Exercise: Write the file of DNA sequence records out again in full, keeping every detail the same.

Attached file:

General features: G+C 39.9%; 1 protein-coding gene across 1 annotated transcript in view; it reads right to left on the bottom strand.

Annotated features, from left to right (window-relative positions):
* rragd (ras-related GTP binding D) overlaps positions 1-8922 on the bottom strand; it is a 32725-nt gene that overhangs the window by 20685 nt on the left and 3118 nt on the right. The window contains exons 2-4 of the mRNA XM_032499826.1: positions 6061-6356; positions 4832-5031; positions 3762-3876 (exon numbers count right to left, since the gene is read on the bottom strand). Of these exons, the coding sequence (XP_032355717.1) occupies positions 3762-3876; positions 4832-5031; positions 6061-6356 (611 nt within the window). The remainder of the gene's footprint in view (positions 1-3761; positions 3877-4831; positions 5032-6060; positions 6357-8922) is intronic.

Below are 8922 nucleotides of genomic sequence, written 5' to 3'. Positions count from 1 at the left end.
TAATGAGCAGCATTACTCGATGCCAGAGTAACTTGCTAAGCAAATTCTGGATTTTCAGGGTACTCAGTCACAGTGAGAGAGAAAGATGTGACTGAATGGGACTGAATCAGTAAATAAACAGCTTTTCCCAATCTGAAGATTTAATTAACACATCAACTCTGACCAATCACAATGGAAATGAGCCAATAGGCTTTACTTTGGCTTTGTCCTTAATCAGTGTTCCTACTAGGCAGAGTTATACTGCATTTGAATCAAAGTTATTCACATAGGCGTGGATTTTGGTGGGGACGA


General features: G+C 39.9%; 1 protein-coding gene across 1 annotated transcript in view; it reads right to left on the bottom strand.

Annotated features, from left to right (window-relative positions):
* rragd (ras-related GTP binding D) overlaps positions 1-8922 on the bottom strand; it is a 32725-nt gene that overhangs the window by 20685 nt on the left and 3118 nt on the right. The window contains exons 2-4 of the mRNA XM_032499826.1: positions 6061-6356; positions 4832-5031; positions 3762-3876 (exon numbers count right to left, since the gene is read on the bottom strand). Of these exons, the coding sequence (XP_032355717.1) occupies positions 3762-3876; positions 4832-5031; positions 6061-6356 (611 nt within the window). The remainder of the gene's footprint in view (positions 1-3761; positions 3877-4831; positions 5032-6060; positions 6357-8922) is intronic.

Below are 8922 nucleotides of genomic sequence, written 5' to 3'. Positions count from 1 at the left end.
TAATGAGCAGCATTACTCGATGCCAGAGTAACTTGCTAAGCAAATTCTGGATTTTCAGGGTACTCAGTCACAGTGAGAGAGAAAGATGTGACTGAATGGGACTGAATCAGTAAATAAACAGCTTTTCCCAATCTGAAGATTTAATTAACACATCAACTCTGACCAATCACAATGGAAATGAGCCAATAGGCTTTACTTTGGCTTTGTCCTTAATCAGTGTTCCTACTAGGCAGAGTTATACTGCATTTGAATCAAAGTTATTCACATAGGCGTGGATTTTGGTGGGGACGA